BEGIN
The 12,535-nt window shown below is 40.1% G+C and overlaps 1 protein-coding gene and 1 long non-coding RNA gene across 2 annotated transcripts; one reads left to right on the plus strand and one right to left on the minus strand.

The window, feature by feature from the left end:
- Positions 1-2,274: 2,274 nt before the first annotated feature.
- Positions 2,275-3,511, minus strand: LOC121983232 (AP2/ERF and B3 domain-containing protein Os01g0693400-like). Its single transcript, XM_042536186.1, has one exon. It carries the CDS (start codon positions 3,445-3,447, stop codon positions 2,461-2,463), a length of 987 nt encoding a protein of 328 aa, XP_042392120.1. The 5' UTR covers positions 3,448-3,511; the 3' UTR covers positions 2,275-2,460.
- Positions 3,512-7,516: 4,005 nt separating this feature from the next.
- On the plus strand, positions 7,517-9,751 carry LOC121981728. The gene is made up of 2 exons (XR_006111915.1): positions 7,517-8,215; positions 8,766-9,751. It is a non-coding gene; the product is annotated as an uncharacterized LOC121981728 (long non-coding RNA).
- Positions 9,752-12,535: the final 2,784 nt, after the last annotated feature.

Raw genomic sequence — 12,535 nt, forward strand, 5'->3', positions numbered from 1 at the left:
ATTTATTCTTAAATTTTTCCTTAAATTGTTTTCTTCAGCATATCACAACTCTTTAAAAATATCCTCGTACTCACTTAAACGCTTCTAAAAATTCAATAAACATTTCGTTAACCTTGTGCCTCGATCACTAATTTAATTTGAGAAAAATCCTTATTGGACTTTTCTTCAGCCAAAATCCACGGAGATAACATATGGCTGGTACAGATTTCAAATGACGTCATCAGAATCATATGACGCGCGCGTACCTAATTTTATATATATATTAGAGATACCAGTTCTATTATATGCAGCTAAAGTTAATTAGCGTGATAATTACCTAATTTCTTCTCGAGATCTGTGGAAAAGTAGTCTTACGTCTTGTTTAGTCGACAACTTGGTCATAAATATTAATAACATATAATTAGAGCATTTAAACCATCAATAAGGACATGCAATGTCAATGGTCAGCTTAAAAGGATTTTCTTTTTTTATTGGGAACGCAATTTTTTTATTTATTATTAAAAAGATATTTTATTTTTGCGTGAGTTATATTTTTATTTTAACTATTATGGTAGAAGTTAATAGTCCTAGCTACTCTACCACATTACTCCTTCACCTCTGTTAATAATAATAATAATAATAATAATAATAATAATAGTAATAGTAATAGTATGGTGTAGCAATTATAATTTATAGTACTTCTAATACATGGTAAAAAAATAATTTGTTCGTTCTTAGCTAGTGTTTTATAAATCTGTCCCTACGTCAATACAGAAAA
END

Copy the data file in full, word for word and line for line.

The 12,535-nt window shown below is 40.1% G+C and overlaps 1 protein-coding gene and 1 long non-coding RNA gene across 2 annotated transcripts; one reads left to right on the plus strand and one right to left on the minus strand.

The window, feature by feature from the left end:
- Positions 1-2,274: 2,274 nt before the first annotated feature.
- Positions 2,275-3,511, minus strand: LOC121983232 (AP2/ERF and B3 domain-containing protein Os01g0693400-like). Its single transcript, XM_042536186.1, has one exon. It carries the CDS (start codon positions 3,445-3,447, stop codon positions 2,461-2,463), a length of 987 nt encoding a protein of 328 aa, XP_042392120.1. The 5' UTR covers positions 3,448-3,511; the 3' UTR covers positions 2,275-2,460.
- Positions 3,512-7,516: 4,005 nt separating this feature from the next.
- On the plus strand, positions 7,517-9,751 carry LOC121981728. The gene is made up of 2 exons (XR_006111915.1): positions 7,517-8,215; positions 8,766-9,751. It is a non-coding gene; the product is annotated as an uncharacterized LOC121981728 (long non-coding RNA).
- Positions 9,752-12,535: the final 2,784 nt, after the last annotated feature.

Raw genomic sequence — 12,535 nt, forward strand, 5'->3', positions numbered from 1 at the left:
ATTTATTCTTAAATTTTTCCTTAAATTGTTTTCTTCAGCATATCACAACTCTTTAAAAATATCCTCGTACTCACTTAAACGCTTCTAAAAATTCAATAAACATTTCGTTAACCTTGTGCCTCGATCACTAATTTAATTTGAGAAAAATCCTTATTGGACTTTTCTTCAGCCAAAATCCACGGAGATAACATATGGCTGGTACAGATTTCAAATGACGTCATCAGAATCATATGACGCGCGCGTACCTAATTTTATATATATATTAGAGATACCAGTTCTATTATATGCAGCTAAAGTTAATTAGCGTGATAATTACCTAATTTCTTCTCGAGATCTGTGGAAAAGTAGTCTTACGTCTTGTTTAGTCGACAACTTGGTCATAAATATTAATAACATATAATTAGAGCATTTAAACCATCAATAAGGACATGCAATGTCAATGGTCAGCTTAAAAGGATTTTCTTTTTTTATTGGGAACGCAATTTTTTTATTTATTATTAAAAAGATATTTTATTTTTGCGTGAGTTATATTTTTATTTTAACTATTATGGTAGAAGTTAATAGTCCTAGCTACTCTACCACATTACTCCTTCACCTCTGTTAATAATAATAATAATAATAATAATAATAATAATAGTAATAGTAATAGTATGGTGTAGCAATTATAATTTATAGTACTTCTAATACATGGTAAAAAAATAATTTGTTCGTTCTTAGCTAGTGTTTTATAAATCTGTCCCTACGTCAATACAGAAAA